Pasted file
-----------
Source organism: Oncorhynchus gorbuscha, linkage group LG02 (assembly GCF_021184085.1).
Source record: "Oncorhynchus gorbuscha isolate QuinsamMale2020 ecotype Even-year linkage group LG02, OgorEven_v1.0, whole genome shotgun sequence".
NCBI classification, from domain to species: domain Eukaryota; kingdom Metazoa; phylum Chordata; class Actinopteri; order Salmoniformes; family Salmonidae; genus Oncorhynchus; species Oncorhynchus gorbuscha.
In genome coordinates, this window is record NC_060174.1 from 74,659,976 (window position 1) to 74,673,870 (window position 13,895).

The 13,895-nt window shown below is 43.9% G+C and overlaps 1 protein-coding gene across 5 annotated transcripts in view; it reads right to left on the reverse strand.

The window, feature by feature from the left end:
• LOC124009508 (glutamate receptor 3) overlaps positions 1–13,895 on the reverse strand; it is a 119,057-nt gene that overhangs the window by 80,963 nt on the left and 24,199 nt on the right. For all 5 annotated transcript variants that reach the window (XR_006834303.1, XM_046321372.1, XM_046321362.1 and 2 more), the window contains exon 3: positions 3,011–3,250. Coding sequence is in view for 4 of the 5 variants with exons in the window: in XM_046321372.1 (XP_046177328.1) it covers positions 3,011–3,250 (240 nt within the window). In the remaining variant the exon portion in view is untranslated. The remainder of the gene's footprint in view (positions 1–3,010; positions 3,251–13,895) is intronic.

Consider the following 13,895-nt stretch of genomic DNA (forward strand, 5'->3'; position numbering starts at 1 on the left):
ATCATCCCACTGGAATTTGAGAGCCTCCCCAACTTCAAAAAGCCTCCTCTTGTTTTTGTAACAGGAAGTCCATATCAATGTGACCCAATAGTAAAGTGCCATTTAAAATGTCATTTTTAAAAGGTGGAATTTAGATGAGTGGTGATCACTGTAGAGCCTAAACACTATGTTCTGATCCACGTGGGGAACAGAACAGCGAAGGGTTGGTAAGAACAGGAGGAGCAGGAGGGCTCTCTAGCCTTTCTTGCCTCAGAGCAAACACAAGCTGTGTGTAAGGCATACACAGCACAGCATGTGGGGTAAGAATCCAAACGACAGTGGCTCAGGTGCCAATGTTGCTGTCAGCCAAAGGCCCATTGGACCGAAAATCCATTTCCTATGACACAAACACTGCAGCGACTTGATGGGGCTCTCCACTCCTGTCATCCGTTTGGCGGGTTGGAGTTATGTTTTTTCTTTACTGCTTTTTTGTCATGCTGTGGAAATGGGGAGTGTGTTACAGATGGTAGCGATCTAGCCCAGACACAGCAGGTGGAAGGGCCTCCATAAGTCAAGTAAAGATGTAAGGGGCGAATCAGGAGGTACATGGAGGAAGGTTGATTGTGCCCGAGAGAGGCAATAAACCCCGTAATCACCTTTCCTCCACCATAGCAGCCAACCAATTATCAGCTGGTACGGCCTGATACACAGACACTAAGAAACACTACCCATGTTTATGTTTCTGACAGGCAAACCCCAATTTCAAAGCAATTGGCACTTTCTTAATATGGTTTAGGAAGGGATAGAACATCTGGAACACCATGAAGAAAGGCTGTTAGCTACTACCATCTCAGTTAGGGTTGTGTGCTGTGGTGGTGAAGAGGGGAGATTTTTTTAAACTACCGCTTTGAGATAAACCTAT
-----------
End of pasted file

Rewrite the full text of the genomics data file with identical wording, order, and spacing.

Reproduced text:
Source organism: Oncorhynchus gorbuscha, linkage group LG02 (assembly GCF_021184085.1).
Source record: "Oncorhynchus gorbuscha isolate QuinsamMale2020 ecotype Even-year linkage group LG02, OgorEven_v1.0, whole genome shotgun sequence".
NCBI classification, from domain to species: domain Eukaryota; kingdom Metazoa; phylum Chordata; class Actinopteri; order Salmoniformes; family Salmonidae; genus Oncorhynchus; species Oncorhynchus gorbuscha.
In genome coordinates, this window is record NC_060174.1 from 74,659,976 (window position 1) to 74,673,870 (window position 13,895).

The 13,895-nt window shown below is 43.9% G+C and overlaps 1 protein-coding gene across 5 annotated transcripts in view; it reads right to left on the reverse strand.

The window, feature by feature from the left end:
• LOC124009508 (glutamate receptor 3) overlaps positions 1–13,895 on the reverse strand; it is a 119,057-nt gene that overhangs the window by 80,963 nt on the left and 24,199 nt on the right. For all 5 annotated transcript variants that reach the window (XR_006834303.1, XM_046321372.1, XM_046321362.1 and 2 more), the window contains exon 3: positions 3,011–3,250. Coding sequence is in view for 4 of the 5 variants with exons in the window: in XM_046321372.1 (XP_046177328.1) it covers positions 3,011–3,250 (240 nt within the window). In the remaining variant the exon portion in view is untranslated. The remainder of the gene's footprint in view (positions 1–3,010; positions 3,251–13,895) is intronic.

Consider the following 13,895-nt stretch of genomic DNA (forward strand, 5'->3'; position numbering starts at 1 on the left):
ATCATCCCACTGGAATTTGAGAGCCTCCCCAACTTCAAAAAGCCTCCTCTTGTTTTTGTAACAGGAAGTCCATATCAATGTGACCCAATAGTAAAGTGCCATTTAAAATGTCATTTTTAAAAGGTGGAATTTAGATGAGTGGTGATCACTGTAGAGCCTAAACACTATGTTCTGATCCACGTGGGGAACAGAACAGCGAAGGGTTGGTAAGAACAGGAGGAGCAGGAGGGCTCTCTAGCCTTTCTTGCCTCAGAGCAAACACAAGCTGTGTGTAAGGCATACACAGCACAGCATGTGGGGTAAGAATCCAAACGACAGTGGCTCAGGTGCCAATGTTGCTGTCAGCCAAAGGCCCATTGGACCGAAAATCCATTTCCTATGACACAAACACTGCAGCGACTTGATGGGGCTCTCCACTCCTGTCATCCGTTTGGCGGGTTGGAGTTATGTTTTTTCTTTACTGCTTTTTTGTCATGCTGTGGAAATGGGGAGTGTGTTACAGATGGTAGCGATCTAGCCCAGACACAGCAGGTGGAAGGGCCTCCATAAGTCAAGTAAAGATGTAAGGGGCGAATCAGGAGGTACATGGAGGAAGGTTGATTGTGCCCGAGAGAGGCAATAAACCCCGTAATCACCTTTCCTCCACCATAGCAGCCAACCAATTATCAGCTGGTACGGCCTGATACACAGACACTAAGAAACACTACCCATGTTTATGTTTCTGACAGGCAAACCCCAATTTCAAAGCAATTGGCACTTTCTTAATATGGTTTAGGAAGGGATAGAACATCTGGAACACCATGAAGAAAGGCTGTTAGCTACTACCATCTCAGTTAGGGTTGTGTGCTGTGGTGGTGAAGAGGGGAGATTTTTTTAAACTACCGCTTTGAGATAAACCTAT